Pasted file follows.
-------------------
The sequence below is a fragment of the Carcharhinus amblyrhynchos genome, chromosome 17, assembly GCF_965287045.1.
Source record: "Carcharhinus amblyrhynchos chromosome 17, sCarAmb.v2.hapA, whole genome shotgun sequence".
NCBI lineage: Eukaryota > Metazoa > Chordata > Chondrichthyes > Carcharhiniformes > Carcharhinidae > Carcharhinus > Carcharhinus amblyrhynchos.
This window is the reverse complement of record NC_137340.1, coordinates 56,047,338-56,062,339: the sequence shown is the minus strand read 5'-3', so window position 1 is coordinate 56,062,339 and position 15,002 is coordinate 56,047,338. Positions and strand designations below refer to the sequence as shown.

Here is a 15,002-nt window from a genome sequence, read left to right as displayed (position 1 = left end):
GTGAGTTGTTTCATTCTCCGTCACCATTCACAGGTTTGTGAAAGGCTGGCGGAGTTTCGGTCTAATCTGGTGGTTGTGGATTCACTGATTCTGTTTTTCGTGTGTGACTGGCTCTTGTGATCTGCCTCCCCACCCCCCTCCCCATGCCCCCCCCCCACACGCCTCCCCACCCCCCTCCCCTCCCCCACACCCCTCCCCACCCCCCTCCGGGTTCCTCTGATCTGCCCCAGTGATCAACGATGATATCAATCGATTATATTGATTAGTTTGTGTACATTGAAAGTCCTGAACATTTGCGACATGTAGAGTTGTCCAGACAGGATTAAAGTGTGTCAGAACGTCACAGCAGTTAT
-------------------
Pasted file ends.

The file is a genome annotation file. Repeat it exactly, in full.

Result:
The sequence below is a fragment of the Carcharhinus amblyrhynchos genome, chromosome 17, assembly GCF_965287045.1.
Source record: "Carcharhinus amblyrhynchos chromosome 17, sCarAmb.v2.hapA, whole genome shotgun sequence".
NCBI lineage: Eukaryota > Metazoa > Chordata > Chondrichthyes > Carcharhiniformes > Carcharhinidae > Carcharhinus > Carcharhinus amblyrhynchos.
This window is the reverse complement of record NC_137340.1, coordinates 56,047,338-56,062,339: the sequence shown is the minus strand read 5'-3', so window position 1 is coordinate 56,062,339 and position 15,002 is coordinate 56,047,338. Positions and strand designations below refer to the sequence as shown.

Here is a 15,002-nt window from a genome sequence, read left to right as displayed (position 1 = left end):
GTGAGTTGTTTCATTCTCCGTCACCATTCACAGGTTTGTGAAAGGCTGGCGGAGTTTCGGTCTAATCTGGTGGTTGTGGATTCACTGATTCTGTTTTTCGTGTGTGACTGGCTCTTGTGATCTGCCTCCCCACCCCCCTCCCCATGCCCCCCCCCCACACGCCTCCCCACCCCCCTCCCCTCCCCCACACCCCTCCCCACCCCCCTCCGGGTTCCTCTGATCTGCCCCAGTGATCAACGATGATATCAATCGATTATATTGATTAGTTTGTGTACATTGAAAGTCCTGAACATTTGCGACATGTAGAGTTGTCCAGACAGGATTAAAGTGTGTCAGAACGTCACAGCAGTTAT